However, while I could perhaps understand selecting the first option (an error though I think it would be), the Deputy Judge seemed to be actually oblivious to the fact that there *was* an omission in the evidentiary record.

While I think the plaintiff's efforts to characterize the error as being 'arithmetical' were a stretch, this, if anywhere, is where that proposition finds a bit of support.  Simply, he applied 4-5 months of mitigation earnings against 2 months of pay in lieu of notice, and appeared not to have been aware that the equation didn't balance.

(3)  The Nature of the Small Claims Court

Yes, it is a part of any lawyer's job to anticipate the range of possible outcomes, and prepare accordingly.  However, this would not likely have happened in the Superior Court, because the evidentiary record is, by design, much more full.  The actual paper trail supporting mitigation earnings would probably have been entered into evidence, meaning that the calculation of mitigation earnings would have been simply an arithmetic extrapolation from the evidence.

It is in this way - through a rigourous review of the material evidence - that lawyers prepare for such a range of outcomes at the Superior Court.  Could we do the same at the Small Claims Court?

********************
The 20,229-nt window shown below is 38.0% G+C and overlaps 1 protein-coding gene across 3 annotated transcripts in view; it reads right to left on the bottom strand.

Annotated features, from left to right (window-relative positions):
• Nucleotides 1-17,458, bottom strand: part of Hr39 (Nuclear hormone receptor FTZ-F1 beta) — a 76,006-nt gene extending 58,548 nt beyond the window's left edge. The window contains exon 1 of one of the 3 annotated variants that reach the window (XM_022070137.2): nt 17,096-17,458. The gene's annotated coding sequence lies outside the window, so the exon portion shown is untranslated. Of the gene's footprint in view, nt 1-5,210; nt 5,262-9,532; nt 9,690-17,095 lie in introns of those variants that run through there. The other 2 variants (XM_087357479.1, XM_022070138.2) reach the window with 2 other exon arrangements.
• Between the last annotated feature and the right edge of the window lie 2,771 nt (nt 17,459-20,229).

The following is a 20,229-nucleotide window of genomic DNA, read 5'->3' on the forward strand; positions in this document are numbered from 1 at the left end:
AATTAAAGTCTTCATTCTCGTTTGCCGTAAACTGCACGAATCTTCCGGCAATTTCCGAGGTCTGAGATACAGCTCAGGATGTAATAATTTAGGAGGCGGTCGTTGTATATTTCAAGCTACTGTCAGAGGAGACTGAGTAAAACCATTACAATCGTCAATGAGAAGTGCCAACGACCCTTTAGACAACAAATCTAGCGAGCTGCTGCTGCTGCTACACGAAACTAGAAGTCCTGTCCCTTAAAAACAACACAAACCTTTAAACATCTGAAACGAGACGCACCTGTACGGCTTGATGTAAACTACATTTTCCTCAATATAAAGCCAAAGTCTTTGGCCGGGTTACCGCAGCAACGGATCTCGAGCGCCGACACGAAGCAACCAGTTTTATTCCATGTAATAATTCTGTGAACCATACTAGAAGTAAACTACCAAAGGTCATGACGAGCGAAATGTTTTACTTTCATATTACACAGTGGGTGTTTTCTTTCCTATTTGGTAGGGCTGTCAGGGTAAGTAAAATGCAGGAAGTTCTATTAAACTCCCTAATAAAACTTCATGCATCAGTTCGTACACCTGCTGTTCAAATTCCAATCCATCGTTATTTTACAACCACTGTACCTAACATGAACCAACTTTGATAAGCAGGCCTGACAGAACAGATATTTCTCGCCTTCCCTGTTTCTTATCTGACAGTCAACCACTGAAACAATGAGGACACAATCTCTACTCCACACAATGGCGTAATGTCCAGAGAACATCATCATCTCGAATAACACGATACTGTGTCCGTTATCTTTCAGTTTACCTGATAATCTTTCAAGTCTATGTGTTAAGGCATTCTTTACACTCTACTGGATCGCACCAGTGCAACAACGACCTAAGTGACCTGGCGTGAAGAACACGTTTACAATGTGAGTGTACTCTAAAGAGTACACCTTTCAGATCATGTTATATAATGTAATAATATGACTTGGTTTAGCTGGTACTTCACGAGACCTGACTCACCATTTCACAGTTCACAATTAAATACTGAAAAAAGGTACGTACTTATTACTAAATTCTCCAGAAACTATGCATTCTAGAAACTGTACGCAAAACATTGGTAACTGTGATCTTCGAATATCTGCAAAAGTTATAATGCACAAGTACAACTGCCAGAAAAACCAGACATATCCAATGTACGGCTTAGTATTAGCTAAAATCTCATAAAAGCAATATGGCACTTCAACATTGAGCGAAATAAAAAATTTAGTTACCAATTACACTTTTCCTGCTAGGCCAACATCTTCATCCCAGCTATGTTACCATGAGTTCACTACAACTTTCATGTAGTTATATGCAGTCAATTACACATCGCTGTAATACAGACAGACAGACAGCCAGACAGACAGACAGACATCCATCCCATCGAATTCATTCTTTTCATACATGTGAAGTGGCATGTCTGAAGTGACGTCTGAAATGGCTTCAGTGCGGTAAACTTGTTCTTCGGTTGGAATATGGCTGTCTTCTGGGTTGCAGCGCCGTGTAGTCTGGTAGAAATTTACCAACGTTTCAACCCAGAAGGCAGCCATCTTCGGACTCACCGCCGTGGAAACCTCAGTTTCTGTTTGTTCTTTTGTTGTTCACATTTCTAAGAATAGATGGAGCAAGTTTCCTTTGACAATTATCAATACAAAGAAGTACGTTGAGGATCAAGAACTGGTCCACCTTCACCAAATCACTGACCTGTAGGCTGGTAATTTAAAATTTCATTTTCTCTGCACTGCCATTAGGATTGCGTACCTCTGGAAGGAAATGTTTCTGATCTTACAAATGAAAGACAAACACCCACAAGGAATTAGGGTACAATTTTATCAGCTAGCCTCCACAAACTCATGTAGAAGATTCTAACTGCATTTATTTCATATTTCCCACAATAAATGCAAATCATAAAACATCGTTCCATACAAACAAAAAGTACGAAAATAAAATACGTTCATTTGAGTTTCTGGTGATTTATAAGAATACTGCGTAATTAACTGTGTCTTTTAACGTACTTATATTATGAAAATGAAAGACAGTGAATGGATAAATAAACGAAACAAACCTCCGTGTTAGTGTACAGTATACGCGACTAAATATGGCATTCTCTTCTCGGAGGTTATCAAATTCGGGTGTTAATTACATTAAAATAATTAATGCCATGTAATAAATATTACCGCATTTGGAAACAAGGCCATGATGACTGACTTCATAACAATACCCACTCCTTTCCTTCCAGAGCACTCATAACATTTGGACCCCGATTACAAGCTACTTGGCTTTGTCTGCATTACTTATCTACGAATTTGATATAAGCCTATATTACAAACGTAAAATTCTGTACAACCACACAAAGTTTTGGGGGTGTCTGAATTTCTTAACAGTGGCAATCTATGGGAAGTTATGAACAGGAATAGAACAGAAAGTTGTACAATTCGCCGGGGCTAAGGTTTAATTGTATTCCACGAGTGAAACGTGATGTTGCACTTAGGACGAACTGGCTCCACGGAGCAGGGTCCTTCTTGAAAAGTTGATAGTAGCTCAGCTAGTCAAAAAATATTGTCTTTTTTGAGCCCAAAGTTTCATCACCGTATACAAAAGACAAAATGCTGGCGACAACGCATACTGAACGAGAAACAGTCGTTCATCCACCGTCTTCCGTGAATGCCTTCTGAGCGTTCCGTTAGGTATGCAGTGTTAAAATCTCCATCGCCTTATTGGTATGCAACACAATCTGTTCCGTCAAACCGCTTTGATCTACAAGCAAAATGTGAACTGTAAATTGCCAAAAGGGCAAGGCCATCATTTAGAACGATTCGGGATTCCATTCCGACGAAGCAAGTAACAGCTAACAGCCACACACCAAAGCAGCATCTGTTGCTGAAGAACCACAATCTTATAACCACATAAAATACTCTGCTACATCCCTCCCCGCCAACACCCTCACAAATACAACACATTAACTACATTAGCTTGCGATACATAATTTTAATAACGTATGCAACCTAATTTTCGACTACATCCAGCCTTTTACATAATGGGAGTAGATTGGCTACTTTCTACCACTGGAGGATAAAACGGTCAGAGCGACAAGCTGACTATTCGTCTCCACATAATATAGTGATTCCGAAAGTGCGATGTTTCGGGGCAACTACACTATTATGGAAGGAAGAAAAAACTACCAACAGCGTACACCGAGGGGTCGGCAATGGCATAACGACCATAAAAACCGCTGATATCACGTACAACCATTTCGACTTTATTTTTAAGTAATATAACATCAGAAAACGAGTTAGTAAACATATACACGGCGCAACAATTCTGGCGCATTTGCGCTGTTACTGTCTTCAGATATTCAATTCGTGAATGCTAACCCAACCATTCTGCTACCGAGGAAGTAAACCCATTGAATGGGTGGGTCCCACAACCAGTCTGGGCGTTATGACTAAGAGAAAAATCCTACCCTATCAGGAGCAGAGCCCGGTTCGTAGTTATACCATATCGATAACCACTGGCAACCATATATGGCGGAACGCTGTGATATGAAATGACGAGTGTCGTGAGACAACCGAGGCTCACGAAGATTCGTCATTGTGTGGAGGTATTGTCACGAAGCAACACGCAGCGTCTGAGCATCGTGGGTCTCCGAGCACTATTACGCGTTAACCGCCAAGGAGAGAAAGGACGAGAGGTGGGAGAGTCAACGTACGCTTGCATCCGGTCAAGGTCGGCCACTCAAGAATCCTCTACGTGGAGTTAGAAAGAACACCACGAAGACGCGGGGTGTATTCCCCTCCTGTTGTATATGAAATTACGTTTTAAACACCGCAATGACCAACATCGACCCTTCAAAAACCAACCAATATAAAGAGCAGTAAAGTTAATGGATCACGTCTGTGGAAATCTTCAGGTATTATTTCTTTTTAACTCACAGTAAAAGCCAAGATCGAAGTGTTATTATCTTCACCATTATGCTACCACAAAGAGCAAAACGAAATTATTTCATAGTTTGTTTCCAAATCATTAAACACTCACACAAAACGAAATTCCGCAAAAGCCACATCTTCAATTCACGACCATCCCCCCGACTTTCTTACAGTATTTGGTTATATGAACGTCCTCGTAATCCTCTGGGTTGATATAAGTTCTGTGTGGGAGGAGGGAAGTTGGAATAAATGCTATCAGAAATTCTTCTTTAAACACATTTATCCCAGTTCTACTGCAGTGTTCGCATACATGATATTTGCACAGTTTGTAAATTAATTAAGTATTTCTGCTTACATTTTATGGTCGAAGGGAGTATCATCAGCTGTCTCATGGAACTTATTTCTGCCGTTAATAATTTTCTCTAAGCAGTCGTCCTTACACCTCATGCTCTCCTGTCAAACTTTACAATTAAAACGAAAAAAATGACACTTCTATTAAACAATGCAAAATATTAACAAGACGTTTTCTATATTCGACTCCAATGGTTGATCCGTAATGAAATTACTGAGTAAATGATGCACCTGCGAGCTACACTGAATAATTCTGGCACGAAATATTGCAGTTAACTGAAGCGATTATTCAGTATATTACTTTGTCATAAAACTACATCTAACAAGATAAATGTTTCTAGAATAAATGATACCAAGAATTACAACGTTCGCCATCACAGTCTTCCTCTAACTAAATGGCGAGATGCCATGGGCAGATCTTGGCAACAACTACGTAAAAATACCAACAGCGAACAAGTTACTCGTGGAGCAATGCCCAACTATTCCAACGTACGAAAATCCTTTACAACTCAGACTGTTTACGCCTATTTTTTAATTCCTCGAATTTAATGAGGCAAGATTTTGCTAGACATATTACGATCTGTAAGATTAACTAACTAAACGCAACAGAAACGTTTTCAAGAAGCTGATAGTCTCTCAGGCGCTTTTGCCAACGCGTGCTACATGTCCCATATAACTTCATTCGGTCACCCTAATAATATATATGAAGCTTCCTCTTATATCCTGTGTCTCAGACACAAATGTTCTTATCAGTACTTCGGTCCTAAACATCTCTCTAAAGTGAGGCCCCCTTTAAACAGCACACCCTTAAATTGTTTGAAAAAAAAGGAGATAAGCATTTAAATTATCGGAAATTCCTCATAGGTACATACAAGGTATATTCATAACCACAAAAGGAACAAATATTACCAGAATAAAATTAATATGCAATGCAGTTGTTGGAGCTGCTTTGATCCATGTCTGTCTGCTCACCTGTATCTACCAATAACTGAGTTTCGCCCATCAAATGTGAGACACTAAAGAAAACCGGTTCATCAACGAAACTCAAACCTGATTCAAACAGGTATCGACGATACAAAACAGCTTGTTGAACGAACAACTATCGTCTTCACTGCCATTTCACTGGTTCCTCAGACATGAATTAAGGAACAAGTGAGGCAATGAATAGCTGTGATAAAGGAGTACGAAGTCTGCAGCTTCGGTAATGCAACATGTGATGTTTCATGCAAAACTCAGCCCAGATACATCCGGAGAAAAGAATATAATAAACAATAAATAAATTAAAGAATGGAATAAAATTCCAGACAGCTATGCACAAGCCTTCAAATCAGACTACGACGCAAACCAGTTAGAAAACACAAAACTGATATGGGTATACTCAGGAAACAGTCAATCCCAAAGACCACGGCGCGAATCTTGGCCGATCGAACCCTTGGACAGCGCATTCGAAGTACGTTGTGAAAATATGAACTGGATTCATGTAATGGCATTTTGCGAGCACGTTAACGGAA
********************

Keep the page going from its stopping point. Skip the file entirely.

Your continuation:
Well, yes, but it would kind of defeat the point of having a Small Claims Court, if the expectation of production of evidence remained at the same high level as in the Superior Court.


While the plaintiff's 'arithmetical error' argument was not totally groundless, it was tenuous, and I have to comment that the Deputy Judge probably got one thing right:
If I have erred in principle, that is a matter for an appellate court to determine. I lack jurisdiction to sit on an appeal from my own decision.
It does indeed seem to me that it's easier to characterize the trial judge's failure to account for the timeframe of the mitigation evidence as an error in principle, and he's likely correct that this means that he can't simply reverse it.  Sadly, that means an expensive Divisional Court appeal for a low-dollar-value issue, if the plaintiff chooses to pursue it.  It's not really where the 'justice' of the case lies, in my respectful opinion.


This blog is not intended to and does not provide legal advice to any person in respect of any particular legal issue, and does not create a solicitor-client relationship with any readers, but rather provides general legal information. If you have a legal issue or possible legal issue, contact a lawyer.

The author is a lawyer practicing in Newmarket, primarily in the areas of labour and employment law and civil litigation. If you need legal assistance, please contact him for information on available services and billing.